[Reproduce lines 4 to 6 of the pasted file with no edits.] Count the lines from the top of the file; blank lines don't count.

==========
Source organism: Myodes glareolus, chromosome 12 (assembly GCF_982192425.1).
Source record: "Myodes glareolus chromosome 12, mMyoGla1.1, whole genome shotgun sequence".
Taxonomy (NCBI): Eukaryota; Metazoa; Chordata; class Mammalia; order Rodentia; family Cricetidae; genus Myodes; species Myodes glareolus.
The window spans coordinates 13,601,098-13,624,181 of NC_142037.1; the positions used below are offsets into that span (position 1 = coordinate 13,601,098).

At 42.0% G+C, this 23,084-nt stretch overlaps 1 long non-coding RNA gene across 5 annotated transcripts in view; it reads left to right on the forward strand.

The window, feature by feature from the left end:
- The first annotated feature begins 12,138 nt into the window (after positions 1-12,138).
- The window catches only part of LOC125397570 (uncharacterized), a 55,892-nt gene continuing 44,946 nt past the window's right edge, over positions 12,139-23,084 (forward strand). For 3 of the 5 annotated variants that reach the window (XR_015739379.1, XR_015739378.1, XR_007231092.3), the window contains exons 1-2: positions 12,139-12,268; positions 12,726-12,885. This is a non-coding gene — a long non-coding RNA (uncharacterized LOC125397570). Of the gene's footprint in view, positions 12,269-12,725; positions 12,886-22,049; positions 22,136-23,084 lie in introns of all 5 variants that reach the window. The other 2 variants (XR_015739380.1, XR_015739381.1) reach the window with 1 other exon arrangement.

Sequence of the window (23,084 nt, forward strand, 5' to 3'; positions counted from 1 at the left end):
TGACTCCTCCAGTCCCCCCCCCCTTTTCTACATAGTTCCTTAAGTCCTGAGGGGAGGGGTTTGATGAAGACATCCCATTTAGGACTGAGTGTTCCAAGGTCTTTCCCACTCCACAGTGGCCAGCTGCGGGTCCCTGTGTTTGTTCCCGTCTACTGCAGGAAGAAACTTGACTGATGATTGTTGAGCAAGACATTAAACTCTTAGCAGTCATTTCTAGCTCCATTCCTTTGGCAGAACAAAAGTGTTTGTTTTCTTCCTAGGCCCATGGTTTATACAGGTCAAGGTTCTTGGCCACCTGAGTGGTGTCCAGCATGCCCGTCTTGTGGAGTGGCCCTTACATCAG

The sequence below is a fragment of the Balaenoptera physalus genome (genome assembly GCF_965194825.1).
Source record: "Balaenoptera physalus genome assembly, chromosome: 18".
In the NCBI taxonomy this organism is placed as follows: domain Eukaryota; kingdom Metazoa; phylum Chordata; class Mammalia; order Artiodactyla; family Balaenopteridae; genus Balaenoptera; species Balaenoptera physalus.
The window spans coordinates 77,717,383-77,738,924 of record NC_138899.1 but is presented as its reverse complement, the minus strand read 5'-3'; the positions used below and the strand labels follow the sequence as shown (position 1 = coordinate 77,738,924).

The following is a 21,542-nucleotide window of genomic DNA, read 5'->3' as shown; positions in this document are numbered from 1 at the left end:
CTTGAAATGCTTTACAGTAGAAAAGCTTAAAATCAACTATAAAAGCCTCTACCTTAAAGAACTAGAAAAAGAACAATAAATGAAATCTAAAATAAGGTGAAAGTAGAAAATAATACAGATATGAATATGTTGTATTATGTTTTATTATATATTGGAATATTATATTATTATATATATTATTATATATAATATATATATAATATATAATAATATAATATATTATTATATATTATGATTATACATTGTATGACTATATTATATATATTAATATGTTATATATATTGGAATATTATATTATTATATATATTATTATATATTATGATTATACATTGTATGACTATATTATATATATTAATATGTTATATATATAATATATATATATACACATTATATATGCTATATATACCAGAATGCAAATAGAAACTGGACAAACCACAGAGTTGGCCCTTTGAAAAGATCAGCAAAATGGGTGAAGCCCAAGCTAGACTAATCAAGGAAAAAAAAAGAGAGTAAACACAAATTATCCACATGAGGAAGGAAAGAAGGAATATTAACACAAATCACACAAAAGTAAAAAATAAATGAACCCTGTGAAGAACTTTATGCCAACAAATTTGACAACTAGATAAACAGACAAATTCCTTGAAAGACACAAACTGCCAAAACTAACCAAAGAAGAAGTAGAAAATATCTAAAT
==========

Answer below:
The window spans coordinates 13,601,098-13,624,181 of NC_142037.1; the positions used below are offsets into that span (position 1 = coordinate 13,601,098).

At 42.0% G+C, this 23,084-nt stretch overlaps 1 long non-coding RNA gene across 5 annotated transcripts in view; it reads left to right on the forward strand.

The window, feature by feature from the left end: